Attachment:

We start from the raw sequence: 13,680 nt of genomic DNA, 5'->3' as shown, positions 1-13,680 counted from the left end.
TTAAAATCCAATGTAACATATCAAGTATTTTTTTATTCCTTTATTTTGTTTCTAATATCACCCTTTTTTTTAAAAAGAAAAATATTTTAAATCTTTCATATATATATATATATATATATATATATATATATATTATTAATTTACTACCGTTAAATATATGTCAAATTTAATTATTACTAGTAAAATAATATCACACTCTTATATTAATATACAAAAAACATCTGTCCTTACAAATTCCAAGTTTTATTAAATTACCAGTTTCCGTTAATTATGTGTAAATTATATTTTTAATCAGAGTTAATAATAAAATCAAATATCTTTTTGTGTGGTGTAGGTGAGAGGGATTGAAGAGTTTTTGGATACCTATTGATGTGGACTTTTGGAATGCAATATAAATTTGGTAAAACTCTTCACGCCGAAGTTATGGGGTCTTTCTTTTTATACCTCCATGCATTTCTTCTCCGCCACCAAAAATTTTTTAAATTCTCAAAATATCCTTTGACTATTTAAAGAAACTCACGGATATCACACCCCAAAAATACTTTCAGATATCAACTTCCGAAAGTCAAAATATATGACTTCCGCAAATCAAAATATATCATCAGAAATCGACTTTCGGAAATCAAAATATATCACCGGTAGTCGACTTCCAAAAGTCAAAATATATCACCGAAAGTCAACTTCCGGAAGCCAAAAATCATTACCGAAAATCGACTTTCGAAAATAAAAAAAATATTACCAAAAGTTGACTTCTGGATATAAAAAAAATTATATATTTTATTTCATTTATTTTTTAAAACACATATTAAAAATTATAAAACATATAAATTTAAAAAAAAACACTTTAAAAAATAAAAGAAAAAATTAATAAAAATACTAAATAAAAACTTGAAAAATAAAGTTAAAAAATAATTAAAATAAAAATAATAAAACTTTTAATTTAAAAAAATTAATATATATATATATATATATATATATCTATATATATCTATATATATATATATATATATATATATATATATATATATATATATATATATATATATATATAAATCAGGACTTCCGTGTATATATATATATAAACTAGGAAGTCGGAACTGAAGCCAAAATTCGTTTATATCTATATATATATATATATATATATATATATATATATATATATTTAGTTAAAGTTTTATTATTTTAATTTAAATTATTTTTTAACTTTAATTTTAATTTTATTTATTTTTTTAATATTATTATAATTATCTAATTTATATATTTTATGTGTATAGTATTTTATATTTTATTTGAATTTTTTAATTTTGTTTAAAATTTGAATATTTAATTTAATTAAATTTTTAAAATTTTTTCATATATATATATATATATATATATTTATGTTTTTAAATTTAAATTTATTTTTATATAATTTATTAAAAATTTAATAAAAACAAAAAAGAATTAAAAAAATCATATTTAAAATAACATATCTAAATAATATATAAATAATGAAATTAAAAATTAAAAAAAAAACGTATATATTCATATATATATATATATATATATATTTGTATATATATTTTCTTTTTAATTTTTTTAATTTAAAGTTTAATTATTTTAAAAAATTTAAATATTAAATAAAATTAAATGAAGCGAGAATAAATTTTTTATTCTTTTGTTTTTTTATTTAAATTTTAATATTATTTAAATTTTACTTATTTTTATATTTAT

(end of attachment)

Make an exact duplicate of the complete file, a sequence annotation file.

We start from the raw sequence: 13,680 nt of genomic DNA, 5'->3' as shown, positions 1-13,680 counted from the left end.
TTAAAATCCAATGTAACATATCAAGTATTTTTTTATTCCTTTATTTTGTTTCTAATATCACCCTTTTTTTTAAAAAGAAAAATATTTTAAATCTTTCATATATATATATATATATATATATATATATATATATTATTAATTTACTACCGTTAAATATATGTCAAATTTAATTATTACTAGTAAAATAATATCACACTCTTATATTAATATACAAAAAACATCTGTCCTTACAAATTCCAAGTTTTATTAAATTACCAGTTTCCGTTAATTATGTGTAAATTATATTTTTAATCAGAGTTAATAATAAAATCAAATATCTTTTTGTGTGGTGTAGGTGAGAGGGATTGAAGAGTTTTTGGATACCTATTGATGTGGACTTTTGGAATGCAATATAAATTTGGTAAAACTCTTCACGCCGAAGTTATGGGGTCTTTCTTTTTATACCTCCATGCATTTCTTCTCCGCCACCAAAAATTTTTTAAATTCTCAAAATATCCTTTGACTATTTAAAGAAACTCACGGATATCACACCCCAAAAATACTTTCAGATATCAACTTCCGAAAGTCAAAATATATGACTTCCGCAAATCAAAATATATCATCAGAAATCGACTTTCGGAAATCAAAATATATCACCGGTAGTCGACTTCCAAAAGTCAAAATATATCACCGAAAGTCAACTTCCGGAAGCCAAAAATCATTACCGAAAATCGACTTTCGAAAATAAAAAAAATATTACCAAAAGTTGACTTCTGGATATAAAAAAAATTATATATTTTATTTCATTTATTTTTTAAAACACATATTAAAAATTATAAAACATATAAATTTAAAAAAAAACACTTTAAAAAATAAAAGAAAAAATTAATAAAAATACTAAATAAAAACTTGAAAAATAAAGTTAAAAAATAATTAAAATAAAAATAATAAAACTTTTAATTTAAAAAAATTAATATATATATATATATATATATATATCTATATATATCTATATATATATATATATATATATATATATATATATATATATATATATATATATATATATATAAATCAGGACTTCCGTGTATATATATATATAAACTAGGAAGTCGGAACTGAAGCCAAAATTCGTTTATATCTATATATATATATATATATATATATATATATATATATATATTTAGTTAAAGTTTTATTATTTTAATTTAAATTATTTTTTAACTTTAATTTTAATTTTATTTATTTTTTTAATATTATTATAATTATCTAATTTATATATTTTATGTGTATAGTATTTTATATTTTATTTGAATTTTTTAATTTTGTTTAAAATTTGAATATTTAATTTAATTAAATTTTTAAAATTTTTTCATATATATATATATATATATATATTTATGTTTTTAAATTTAAATTTATTTTTATATAATTTATTAAAAATTTAATAAAAACAAAAAAGAATTAAAAAAATCATATTTAAAATAACATATCTAAATAATATATAAATAATGAAATTAAAAATTAAAAAAAAAACGTATATATTCATATATATATATATATATATATATTTGTATATATATTTTCTTTTTAATTTTTTTAATTTAAAGTTTAATTATTTTAAAAAATTTAAATATTAAATAAAATTAAATGAAGCGAGAATAAATTTTTTATTCTTTTGTTTTTTTATTTAAATTTTAATATTATTTAAATTTTACTTATTTTTATATTTAT